The Half Hollow Hills Board of Education detailed its proposed reductions for the 2012-13 school year during a meeting Monday night at . The presentation came about after residents requested specifics on where the planned would come from.
The board plans to cut
The largest projected savings will come from reductions in the elementary teaching staff. The board said that a decline of approximately 370 students across all seven elementary schools over the past three years is necessitating the excessing of 14 teachers. The result is a savings of $1,645,000 in salaries. The board is also planning to excess four sixth grade teachers due to lower enrollment, which would result in a savings of $475,000. The decision on which teachers will be , the board said.
Other teaching cuts include those in the art, music, physical education, language and health areas. The board said that a reduction in faculty would be expected since there would be too few students to support a full time staff. Those cuts come to a total of $680,000.
A dean position at , three reading specialists and a special education literacy specialist will also be cut. In addition, the district will no longer have curriculum liaisons. Those salary and stipend cuts are expected to save the district $1,144,000.
Other staff cuts include a psychologist and job coach, a central office managerial position, 10 hallway monitors, 10 paraprofessionals, one custodian and two clerical positions. The district also intends to reduce the use of substitute teachers.
The board also agreed to . The estimated savings amounts to $1,260,000 between the 2012-13 and 2013-14 school years. Included in the agreement is a stipulation that .
With enrollment down and 14 projected teacher cuts, resident Jill Kaufman questioned the board’s agreement to not reduce any administrators on the elementary level.
“It’s puzzling why we still need to have a second administrator in the buildings,” she said, referring to the assistant principal position.
Superintendent Kelly Fallon defended the board’s decision saying that the administrative roles ensure that the instructional program stays at its current level and that new common core standards are being met.
“We need the community to understand that these are well though out reductions that have taken weeks and weeks…We’re working really hard to strike a balance,” she said.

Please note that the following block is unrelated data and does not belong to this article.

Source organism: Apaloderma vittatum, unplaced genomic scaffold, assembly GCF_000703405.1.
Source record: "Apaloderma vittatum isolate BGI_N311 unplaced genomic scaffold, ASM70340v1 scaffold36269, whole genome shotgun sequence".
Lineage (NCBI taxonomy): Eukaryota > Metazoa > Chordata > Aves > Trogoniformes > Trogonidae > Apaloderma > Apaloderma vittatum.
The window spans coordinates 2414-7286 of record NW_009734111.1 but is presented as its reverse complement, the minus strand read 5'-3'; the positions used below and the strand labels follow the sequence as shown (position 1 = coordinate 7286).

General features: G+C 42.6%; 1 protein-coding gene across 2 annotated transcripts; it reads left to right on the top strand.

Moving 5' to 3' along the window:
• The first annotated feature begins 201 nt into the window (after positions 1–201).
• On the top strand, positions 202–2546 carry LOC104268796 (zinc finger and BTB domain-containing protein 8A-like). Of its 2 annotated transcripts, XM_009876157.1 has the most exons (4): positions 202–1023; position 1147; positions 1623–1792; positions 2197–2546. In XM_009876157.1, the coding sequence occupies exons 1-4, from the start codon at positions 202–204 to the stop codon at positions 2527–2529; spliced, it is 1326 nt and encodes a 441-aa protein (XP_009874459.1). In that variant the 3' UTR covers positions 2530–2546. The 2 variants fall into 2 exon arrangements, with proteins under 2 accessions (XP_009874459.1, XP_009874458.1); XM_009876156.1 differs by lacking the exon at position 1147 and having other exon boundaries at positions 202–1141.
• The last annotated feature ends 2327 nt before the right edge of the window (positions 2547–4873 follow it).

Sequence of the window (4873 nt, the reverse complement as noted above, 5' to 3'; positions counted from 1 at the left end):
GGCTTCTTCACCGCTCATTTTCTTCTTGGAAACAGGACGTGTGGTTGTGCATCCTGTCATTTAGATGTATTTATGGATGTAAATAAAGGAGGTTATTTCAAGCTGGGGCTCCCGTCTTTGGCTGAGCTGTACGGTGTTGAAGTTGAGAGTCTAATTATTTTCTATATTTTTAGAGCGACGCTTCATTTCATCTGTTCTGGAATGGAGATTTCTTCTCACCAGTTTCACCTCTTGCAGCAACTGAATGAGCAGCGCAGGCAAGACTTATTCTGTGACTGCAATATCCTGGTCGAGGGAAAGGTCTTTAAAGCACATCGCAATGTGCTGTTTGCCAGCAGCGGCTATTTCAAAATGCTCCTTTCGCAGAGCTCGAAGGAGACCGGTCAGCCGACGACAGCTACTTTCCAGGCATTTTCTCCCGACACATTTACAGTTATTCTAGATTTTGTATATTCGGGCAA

Another proposed cut is to extracurricular activity clubs across the elementary, middle and high school levels. The savings amounts to $420,000. The cut represents a 35 percent reduction to the amount funded for after school activities. John O'Farrell, assistant superintendent for secondary education, said that the decision of which clubs to cut would be based upon enrollment and demand. The board said that the remaining funding would still provide for academic, competitive and high-enrollment clubs to run, as well as those considered critical by the District.
The board also plans to cut the combined middle school musical to save $25,000. However, there will still be two musical performances at and .
The athletic budget is being trimmed by $120,000 with reductions to team supplies, uniforms and non-essential reconditioning. There is also the potential for cuts to the number of assistant coaches and trainers, the board said.
Another savings will come from a mandate that all students must have a lunch period. The requirement will result in a reduction in the number of sections for various electives within the family and consumer science and business departments, as well as an estimated 2.5 positions. This would limit the amount of extra classes, such as Advanced Placement and special electives students would be able to take within the nine-period day. Seniors can be exempt from having to take mandatory lunch only if the student needs the extra course to meet graduation requirements.
Previously, parents could give permission for their child to take an additional class instead of a lunch period.
“I would ask the board to look for other places to cut that would not affect a student’s choice to take another class. Mandating lunch is taking away educational opportunities for children,” Kaufman said.
Other cuts include the purchasing of new textbooks, Safety Sally, professional development, building and grounds supplies, overtime pay, modifications to public relations contracts and a printed district calendar.
The superintendent said that the board worked very hard to come up with a responsible budget that would least effect the educational experience of the school district.
“It’s not going to be perfect, but we will tell you that students will not have a dramatic change to their program,” Fallon said.